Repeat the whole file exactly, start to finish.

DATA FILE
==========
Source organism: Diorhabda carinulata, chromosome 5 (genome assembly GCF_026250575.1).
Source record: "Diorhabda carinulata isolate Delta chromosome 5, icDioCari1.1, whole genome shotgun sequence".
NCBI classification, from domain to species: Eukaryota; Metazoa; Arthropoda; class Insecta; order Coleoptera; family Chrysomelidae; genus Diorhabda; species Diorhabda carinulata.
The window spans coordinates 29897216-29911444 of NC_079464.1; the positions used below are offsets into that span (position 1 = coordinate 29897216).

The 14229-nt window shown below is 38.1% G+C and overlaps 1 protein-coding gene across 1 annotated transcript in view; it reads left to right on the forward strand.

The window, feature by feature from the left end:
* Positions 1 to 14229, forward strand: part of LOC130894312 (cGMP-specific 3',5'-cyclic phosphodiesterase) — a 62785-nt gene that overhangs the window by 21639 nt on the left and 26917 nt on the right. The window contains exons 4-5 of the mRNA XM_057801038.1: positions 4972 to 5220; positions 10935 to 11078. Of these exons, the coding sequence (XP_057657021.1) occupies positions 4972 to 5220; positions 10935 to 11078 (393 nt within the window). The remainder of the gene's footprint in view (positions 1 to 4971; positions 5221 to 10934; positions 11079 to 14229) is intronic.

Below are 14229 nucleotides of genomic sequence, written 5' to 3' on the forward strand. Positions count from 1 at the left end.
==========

Source organism: Diorhabda carinulata, chromosome 5 (genome assembly GCF_026250575.1).
Source record: "Diorhabda carinulata isolate Delta chromosome 5, icDioCari1.1, whole genome shotgun sequence".
NCBI classification, from domain to species: Eukaryota; Metazoa; Arthropoda; class Insecta; order Coleoptera; family Chrysomelidae; genus Diorhabda; species Diorhabda carinulata.
The window spans coordinates 29897216-29911444 of NC_079464.1; the positions used below are offsets into that span (position 1 = coordinate 29897216).

The 14229-nt window shown below is 38.1% G+C and overlaps 1 protein-coding gene across 1 annotated transcript in view; it reads left to right on the forward strand.

The window, feature by feature from the left end:
* Positions 1 to 14229, forward strand: part of LOC130894312 (cGMP-specific 3',5'-cyclic phosphodiesterase) — a 62785-nt gene that overhangs the window by 21639 nt on the left and 26917 nt on the right. The window contains exons 4-5 of the mRNA XM_057801038.1: positions 4972 to 5220; positions 10935 to 11078. Of these exons, the coding sequence (XP_057657021.1) occupies positions 4972 to 5220; positions 10935 to 11078 (393 nt within the window). The remainder of the gene's footprint in view (positions 1 to 4971; positions 5221 to 10934; positions 11079 to 14229) is intronic.

Below are 14229 nucleotides of genomic sequence, written 5' to 3' on the forward strand. Positions count from 1 at the left end.